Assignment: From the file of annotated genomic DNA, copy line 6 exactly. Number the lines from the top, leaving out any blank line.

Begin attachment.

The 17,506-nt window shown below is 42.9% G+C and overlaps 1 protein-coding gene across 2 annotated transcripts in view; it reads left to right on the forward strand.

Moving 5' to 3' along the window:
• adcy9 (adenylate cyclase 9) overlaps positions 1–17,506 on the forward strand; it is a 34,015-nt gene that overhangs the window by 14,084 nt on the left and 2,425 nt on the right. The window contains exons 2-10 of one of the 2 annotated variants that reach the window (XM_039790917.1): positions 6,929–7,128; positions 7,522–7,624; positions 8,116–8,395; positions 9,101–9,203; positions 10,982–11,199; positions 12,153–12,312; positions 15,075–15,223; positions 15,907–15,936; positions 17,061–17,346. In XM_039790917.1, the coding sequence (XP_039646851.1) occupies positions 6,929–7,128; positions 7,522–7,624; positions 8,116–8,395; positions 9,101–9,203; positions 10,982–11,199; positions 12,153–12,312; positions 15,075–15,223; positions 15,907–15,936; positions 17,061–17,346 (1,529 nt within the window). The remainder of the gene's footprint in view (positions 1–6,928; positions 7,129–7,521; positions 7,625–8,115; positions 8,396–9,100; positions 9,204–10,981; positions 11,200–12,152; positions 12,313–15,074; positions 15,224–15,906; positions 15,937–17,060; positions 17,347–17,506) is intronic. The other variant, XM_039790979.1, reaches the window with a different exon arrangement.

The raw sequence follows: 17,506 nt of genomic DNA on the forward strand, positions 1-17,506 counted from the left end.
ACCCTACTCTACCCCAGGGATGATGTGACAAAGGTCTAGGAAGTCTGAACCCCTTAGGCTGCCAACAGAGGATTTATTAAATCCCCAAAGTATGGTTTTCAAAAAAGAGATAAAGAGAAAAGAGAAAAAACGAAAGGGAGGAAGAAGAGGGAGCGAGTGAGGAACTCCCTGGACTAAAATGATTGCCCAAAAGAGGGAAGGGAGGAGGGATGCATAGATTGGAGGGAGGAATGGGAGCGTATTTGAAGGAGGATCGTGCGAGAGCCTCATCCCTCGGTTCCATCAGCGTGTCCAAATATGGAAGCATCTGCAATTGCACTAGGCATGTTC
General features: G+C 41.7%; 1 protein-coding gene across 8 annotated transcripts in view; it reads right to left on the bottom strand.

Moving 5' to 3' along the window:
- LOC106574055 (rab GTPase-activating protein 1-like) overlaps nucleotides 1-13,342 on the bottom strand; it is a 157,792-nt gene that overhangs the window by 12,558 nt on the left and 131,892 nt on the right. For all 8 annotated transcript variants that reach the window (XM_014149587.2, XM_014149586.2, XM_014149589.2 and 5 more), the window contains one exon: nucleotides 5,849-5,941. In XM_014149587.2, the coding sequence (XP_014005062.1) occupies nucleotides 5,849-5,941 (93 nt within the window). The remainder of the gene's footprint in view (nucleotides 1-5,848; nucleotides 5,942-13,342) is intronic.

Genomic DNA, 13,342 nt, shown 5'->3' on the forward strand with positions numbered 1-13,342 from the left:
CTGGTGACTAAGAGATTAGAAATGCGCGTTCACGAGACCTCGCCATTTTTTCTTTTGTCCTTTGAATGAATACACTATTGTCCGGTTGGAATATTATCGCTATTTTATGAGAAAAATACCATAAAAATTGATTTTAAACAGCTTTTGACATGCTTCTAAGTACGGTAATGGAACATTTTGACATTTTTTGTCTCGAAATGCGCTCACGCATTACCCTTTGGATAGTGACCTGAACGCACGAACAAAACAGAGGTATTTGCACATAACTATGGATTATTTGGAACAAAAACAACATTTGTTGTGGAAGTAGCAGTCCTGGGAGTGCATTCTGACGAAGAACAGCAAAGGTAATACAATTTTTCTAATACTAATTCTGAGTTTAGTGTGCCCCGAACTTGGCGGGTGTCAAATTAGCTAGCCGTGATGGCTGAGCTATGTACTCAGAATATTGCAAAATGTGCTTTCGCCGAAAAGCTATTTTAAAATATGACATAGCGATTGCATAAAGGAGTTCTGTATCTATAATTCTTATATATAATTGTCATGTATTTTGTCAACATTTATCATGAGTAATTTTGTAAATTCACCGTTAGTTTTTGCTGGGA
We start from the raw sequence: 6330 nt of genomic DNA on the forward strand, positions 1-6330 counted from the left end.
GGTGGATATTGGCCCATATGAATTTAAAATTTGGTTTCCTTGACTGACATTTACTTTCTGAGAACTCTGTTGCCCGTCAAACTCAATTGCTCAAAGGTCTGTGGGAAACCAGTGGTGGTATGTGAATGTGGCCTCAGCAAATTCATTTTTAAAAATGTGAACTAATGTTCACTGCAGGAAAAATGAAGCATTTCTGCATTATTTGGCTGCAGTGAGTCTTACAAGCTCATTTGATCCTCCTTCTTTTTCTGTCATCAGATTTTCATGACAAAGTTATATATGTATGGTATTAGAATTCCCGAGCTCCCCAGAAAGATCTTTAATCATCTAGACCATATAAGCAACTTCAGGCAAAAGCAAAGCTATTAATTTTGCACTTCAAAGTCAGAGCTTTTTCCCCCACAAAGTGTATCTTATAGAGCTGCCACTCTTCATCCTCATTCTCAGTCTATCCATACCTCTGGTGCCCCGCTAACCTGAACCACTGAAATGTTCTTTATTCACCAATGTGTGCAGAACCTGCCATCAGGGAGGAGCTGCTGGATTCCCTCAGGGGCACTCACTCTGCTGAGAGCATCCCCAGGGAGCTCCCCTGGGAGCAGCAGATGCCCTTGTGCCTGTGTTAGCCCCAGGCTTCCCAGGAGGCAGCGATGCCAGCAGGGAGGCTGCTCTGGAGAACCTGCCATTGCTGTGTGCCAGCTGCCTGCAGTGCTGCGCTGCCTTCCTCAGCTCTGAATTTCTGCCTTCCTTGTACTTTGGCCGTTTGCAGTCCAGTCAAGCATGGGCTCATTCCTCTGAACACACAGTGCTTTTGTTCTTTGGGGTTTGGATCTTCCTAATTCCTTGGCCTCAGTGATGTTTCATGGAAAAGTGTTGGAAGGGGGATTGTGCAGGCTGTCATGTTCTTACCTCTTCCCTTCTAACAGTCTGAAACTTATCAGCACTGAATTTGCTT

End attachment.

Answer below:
General features: G+C 41.7%; 1 protein-coding gene across 8 annotated transcripts in view; it reads right to left on the bottom strand.